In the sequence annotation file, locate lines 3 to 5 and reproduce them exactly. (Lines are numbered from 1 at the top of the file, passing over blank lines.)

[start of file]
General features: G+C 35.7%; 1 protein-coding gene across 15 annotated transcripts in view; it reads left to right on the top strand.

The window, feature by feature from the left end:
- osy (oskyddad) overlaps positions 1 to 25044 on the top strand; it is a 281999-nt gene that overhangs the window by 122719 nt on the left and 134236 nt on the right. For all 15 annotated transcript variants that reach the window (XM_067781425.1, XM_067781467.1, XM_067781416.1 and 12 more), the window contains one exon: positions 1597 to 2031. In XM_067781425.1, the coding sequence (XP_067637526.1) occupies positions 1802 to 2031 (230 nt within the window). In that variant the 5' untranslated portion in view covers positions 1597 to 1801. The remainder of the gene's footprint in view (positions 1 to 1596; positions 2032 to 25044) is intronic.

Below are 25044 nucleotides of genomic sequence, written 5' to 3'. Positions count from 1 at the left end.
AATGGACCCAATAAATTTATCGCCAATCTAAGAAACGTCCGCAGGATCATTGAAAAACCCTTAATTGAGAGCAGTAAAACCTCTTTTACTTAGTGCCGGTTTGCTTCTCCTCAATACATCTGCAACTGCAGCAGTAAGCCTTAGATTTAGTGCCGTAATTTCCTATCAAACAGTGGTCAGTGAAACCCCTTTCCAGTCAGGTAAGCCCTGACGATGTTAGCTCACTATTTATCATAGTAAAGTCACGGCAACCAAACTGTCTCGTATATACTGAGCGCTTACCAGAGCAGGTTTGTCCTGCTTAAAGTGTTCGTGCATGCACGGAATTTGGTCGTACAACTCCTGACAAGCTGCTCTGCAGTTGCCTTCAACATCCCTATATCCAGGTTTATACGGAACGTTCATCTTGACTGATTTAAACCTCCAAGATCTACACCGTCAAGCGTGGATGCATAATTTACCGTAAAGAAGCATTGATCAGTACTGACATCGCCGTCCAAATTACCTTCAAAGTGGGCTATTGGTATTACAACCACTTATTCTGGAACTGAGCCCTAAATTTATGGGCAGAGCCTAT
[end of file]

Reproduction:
- osy (oskyddad) overlaps positions 1 to 25044 on the top strand; it is a 281999-nt gene that overhangs the window by 122719 nt on the left and 134236 nt on the right. For all 15 annotated transcript variants that reach the window (XM_067781425.1, XM_067781467.1, XM_067781416.1 and 12 more), the window contains one exon: positions 1597 to 2031. In XM_067781425.1, the coding sequence (XP_067637526.1) occupies positions 1802 to 2031 (230 nt within the window). In that variant the 5' untranslated portion in view covers positions 1597 to 1801. The remainder of the gene's footprint in view (positions 1 to 1596; positions 2032 to 25044) is intronic.

Below are 25044 nucleotides of genomic sequence, written 5' to 3'. Positions count from 1 at the left end.
AATGGACCCAATAAATTTATCGCCAATCTAAGAAACGTCCGCAGGATCATTGAAAAACCCTTAATTGAGAGCAGTAAAACCTCTTTTACTTAGTGCCGGTTTGCTTCTCCTCAATACATCTGCAACTGCAGCAGTAAGCCTTAGATTTAGTGCCGTAATTTCCTATCAAACAGTGGTCAGTGAAACCCCTTTCCAGTCAGGTAAGCCCTGACGATGTTAGCTCACTATTTATCATAGTAAAGTCACGGCAACCAAACTGTCTCGTATATACTGAGCGCTTACCAGAGCAGGTTTGTCCTGCTTAAAGTGTTCGTGCATGCACGGAATTTGGTCGTACAACTCCTGACAAGCTGCTCTGCAGTTGCCTTCAACATCCCTATATCCAGGTTTATACGGAACGTTCATCTTGACTGATTTAAACCTCCAAGATCTACACCGTCAAGCGTGGATGCATAATTTACCGTAAAGAAGCATTGATCAGTACTGACATCGCCGTCCAAATTACCTTCAAAGTGGGCTATTGGTATTACAACCACTTATTCTGGAACTGAGCCCTAAATTTATGGGCAGAGCCTAT